EVER wondered where the Welsh get their dark, swarthy looks from?
The brooding looks of Welsh characters like Sir Stanley Baker and Richard Burton are well known – and now new research aims to prove that the genetic make-up may come from the Spanish and Portuguese.
The researchers believe Wales became home to an influx of migrant workers from the Iberian Peninsula and the Balkans 4,000 years ago that helped shape the biological construction of modern Wales.
Academics at Sheffield University want to show the genetic traces of migrants who came to work in Bronze Age copper mines on Llandudno’s Great Orme and at Parys Mountain, on Anglesey, can still be found.
They are hoping men whose families have lived near the mines for generations will help them establish a genetic link back to the migrants.
They are looking only at male DNA, because men’s Y chromosomes carry their genetic heritage from father to son.
The research builds on previous work which showed a sample of people in Abergele, North Wales, had a genetic signature found in the Balkans and on the Iberian Peninsula.
Dr Bob Johnston, a lecturer in landscape archaeology, said: “Our plan is to sample enough people so we can say whether it’s a genuinely unusual (genetic) signature in Britain.
“If it is then we need to go to archaeological and historical data to look for information as to why that might be the case.”
Dr Johnston says during the Bronze Age there was strong contact along the Atlantic coastline between North Wales, south-west Scotland, Cornwall, the Irish coast and the Iberian peninsula.
The Sheffield academic added: “If there has been an early Bronze Age immigration then one suggestion might be that it’s connected to the copper sources.
“They were extremely important to Britain and Ireland in the early part of the Bronze Age. A lot of the copper used in bronze objects at that time came from the copper mines in North Wales.”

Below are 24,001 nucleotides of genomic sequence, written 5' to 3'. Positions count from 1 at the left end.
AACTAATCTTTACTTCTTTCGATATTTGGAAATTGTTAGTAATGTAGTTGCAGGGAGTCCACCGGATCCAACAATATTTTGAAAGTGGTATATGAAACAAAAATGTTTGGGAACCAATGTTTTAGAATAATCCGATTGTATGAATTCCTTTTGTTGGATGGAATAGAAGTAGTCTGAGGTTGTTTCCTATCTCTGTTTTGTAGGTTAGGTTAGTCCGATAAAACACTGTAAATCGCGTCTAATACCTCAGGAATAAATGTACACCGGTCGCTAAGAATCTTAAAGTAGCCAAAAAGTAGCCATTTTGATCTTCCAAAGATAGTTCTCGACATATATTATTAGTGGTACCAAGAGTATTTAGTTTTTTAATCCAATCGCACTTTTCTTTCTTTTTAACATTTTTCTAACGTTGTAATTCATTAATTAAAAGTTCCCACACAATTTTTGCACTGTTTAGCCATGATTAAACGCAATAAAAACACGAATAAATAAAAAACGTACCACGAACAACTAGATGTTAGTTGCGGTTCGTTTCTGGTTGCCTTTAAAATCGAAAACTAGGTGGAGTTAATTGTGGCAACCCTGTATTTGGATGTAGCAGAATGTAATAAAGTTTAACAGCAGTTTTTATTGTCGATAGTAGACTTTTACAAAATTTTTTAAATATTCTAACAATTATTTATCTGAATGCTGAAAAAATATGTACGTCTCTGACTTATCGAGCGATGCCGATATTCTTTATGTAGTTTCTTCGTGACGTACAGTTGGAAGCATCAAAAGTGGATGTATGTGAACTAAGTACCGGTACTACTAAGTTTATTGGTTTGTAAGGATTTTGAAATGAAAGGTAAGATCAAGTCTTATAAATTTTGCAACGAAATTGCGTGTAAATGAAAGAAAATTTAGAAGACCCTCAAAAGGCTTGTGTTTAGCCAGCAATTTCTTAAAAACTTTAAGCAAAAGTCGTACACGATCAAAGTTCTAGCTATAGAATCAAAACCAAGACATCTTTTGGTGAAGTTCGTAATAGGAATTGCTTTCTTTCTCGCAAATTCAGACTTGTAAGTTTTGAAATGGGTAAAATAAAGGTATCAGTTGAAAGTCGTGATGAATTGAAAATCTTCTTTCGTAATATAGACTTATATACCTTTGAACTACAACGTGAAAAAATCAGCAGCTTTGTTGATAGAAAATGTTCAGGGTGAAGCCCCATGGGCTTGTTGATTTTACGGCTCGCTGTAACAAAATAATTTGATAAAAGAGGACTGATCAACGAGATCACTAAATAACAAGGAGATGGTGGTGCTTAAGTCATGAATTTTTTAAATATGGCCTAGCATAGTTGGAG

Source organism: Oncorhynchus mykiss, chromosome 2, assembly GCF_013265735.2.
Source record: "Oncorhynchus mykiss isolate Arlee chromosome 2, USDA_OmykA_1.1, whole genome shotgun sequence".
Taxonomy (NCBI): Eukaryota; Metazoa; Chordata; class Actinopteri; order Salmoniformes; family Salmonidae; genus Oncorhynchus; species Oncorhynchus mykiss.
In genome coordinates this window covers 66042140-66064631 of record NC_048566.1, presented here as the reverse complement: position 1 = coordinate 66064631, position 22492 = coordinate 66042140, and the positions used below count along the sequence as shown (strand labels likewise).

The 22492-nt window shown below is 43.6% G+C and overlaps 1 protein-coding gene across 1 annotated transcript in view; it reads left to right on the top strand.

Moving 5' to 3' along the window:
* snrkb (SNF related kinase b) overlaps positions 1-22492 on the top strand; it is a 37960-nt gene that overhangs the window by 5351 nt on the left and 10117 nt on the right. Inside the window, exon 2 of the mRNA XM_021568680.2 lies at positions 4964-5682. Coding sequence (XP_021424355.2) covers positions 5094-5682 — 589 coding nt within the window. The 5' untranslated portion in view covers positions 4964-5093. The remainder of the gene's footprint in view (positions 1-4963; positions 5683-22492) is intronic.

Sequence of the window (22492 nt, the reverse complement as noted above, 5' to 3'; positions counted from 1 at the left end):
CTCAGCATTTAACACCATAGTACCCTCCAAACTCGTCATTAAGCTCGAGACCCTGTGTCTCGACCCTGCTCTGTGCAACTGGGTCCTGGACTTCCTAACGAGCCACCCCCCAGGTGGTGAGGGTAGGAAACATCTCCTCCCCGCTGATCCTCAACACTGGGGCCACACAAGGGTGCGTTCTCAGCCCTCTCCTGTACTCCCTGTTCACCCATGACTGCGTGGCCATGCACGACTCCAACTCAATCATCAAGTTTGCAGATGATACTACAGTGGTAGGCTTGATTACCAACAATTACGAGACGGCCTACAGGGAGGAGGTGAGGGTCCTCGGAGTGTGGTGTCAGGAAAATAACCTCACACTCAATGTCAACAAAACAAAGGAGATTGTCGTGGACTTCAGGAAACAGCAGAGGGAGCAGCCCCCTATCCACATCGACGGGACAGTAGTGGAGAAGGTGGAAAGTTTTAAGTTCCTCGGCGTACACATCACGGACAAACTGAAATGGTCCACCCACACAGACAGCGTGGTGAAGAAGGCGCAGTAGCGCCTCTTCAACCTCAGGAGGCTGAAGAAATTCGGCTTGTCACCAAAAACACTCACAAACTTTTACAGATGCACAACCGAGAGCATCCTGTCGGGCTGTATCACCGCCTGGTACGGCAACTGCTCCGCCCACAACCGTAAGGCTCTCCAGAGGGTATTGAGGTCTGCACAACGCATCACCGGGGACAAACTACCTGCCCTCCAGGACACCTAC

Last year professor John Koch suggested the Welsh could trace their ancestry back to Portugal and Spain.
His work debunked the century-old received wisdom that our forebears came from Iron Age Germany and Austria. In the late 19th century Sir John Rhys established the idea that we originally came from central Europe.
Sir John believed the Celts were the remnants of a great culture that extended here from modern-day eastern France, Switzerland, southern Germany and Austria.
But Professor Koch, of the University of Wales Centre for Advanced Welsh & Celtic Studies, in Aberystwyth, says archaeological inscriptions on stones show we came from southern Portugal and south-west Spain.
He has said: “Celts are said to come from west central Europe – Austria, southern Germany, eastern France and that part of the world.
“That’s been the theory that everybody has grown up with for at least 100 years.
“There is evidence that the Celtic languages were spoken there because of place names and people’s names.
“But the assumption was that was where they came from. I think they got there later.
“There is evidence in Spain and Portugal indicating they were there 500 or more years before.”
Expert on Welsh history and archaeology Dr Raimund Karl, says there is biological and genetic evidence to link the Welsh to the Iberian peninsula.
He said the population of the western part of the British Isles can trace its genetic origins to Brittany, northern Spain, Portugal and the French Atlantic coast.
But he said trying to locate the origins of any particular people to a specific place and point in time is meaningless because human populations are constantly moving and mingling.
The Bangor academic said: “It’s about demonstrating significant cultural influence rather than any genetic connection as such. ”
Anyone willing to be included in Dr Johnston’s study will need to provide a cheek swab sample so that their DNA can be analysed.
All the samples will be anonymous.
Update 15 may 2009 : I’ve managed to get someone of excellent Anglesey pedigree interested in taking part in this study. Sheffield University Project : The Bronze Age Copper Mines of North Wales: searching for genetic evidence of the prehistoric settlement of the British Isles